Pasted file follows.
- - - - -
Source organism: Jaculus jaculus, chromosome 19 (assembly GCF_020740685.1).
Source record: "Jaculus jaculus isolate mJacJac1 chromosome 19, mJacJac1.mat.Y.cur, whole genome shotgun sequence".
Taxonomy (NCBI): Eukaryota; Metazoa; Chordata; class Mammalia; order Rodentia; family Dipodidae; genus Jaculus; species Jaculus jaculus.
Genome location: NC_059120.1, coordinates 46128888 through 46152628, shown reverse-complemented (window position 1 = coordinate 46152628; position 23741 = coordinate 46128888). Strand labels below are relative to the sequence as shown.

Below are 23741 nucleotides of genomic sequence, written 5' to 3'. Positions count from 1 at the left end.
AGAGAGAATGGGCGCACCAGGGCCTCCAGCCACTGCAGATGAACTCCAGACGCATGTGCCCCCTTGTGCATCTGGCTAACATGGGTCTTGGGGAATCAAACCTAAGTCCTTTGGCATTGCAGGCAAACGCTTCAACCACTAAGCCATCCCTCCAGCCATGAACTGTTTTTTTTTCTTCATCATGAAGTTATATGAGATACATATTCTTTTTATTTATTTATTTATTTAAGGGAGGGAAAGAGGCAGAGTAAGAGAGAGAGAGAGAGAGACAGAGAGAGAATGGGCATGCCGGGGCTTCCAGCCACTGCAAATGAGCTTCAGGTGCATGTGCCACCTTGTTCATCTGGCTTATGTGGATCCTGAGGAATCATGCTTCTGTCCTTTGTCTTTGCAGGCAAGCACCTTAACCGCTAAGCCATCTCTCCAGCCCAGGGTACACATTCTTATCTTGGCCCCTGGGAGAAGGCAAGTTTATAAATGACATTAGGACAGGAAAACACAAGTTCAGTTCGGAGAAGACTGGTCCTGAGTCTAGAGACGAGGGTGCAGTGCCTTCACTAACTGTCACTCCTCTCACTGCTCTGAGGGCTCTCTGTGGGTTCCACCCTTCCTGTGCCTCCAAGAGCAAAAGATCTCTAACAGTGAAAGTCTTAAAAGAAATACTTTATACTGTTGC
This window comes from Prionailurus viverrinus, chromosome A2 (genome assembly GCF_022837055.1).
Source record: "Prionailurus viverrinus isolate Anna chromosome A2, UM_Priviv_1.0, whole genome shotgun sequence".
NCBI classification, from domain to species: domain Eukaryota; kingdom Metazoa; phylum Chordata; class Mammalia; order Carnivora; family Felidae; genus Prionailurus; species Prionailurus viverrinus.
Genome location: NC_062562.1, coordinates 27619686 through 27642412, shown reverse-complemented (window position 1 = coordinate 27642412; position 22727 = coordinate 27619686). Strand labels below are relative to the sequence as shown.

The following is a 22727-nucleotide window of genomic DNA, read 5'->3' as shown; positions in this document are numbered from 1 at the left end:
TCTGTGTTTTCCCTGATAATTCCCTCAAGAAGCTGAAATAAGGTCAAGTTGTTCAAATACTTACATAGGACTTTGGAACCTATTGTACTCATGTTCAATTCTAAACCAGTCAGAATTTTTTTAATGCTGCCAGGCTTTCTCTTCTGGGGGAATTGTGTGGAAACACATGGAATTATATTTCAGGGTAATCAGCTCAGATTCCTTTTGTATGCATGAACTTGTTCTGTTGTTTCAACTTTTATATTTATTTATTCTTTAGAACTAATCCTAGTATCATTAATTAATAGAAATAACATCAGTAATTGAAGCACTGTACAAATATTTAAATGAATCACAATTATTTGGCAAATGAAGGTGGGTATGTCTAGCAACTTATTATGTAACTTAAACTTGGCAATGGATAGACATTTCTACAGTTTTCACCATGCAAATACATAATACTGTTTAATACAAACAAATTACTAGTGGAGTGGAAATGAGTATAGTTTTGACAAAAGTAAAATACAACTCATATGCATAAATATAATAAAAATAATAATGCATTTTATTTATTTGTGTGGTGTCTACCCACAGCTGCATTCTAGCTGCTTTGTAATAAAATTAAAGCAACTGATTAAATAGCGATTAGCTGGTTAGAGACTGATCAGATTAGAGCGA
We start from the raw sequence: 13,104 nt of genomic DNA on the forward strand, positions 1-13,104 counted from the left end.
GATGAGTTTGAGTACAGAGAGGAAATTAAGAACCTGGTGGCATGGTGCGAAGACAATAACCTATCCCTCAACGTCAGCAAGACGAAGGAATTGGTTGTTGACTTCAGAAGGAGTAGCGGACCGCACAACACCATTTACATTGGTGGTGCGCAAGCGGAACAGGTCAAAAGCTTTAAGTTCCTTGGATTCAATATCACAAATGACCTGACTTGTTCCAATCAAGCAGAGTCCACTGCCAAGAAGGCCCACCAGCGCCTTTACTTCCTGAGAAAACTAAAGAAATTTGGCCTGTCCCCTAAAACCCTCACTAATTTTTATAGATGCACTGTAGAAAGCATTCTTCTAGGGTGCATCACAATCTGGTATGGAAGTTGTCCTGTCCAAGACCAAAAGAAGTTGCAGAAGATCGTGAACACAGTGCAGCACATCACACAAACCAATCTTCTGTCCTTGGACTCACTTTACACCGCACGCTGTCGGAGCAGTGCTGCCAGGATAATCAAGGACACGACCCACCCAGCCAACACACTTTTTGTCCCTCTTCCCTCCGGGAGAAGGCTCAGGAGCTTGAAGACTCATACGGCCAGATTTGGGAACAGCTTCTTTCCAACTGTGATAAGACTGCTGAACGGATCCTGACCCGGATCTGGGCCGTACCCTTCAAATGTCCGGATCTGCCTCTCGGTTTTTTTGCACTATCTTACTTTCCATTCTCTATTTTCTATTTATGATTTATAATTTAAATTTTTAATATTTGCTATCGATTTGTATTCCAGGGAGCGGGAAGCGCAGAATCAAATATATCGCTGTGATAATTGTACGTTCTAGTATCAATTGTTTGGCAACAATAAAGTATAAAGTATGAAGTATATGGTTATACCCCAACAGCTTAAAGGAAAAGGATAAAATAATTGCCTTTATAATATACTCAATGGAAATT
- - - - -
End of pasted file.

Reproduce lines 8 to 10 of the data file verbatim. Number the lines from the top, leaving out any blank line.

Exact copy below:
Source record: "Prionailurus viverrinus isolate Anna chromosome A2, UM_Priviv_1.0, whole genome shotgun sequence".
NCBI classification, from domain to species: domain Eukaryota; kingdom Metazoa; phylum Chordata; class Mammalia; order Carnivora; family Felidae; genus Prionailurus; species Prionailurus viverrinus.
Genome location: NC_062562.1, coordinates 27619686 through 27642412, shown reverse-complemented (window position 1 = coordinate 27642412; position 22727 = coordinate 27619686). Strand labels below are relative to the sequence as shown.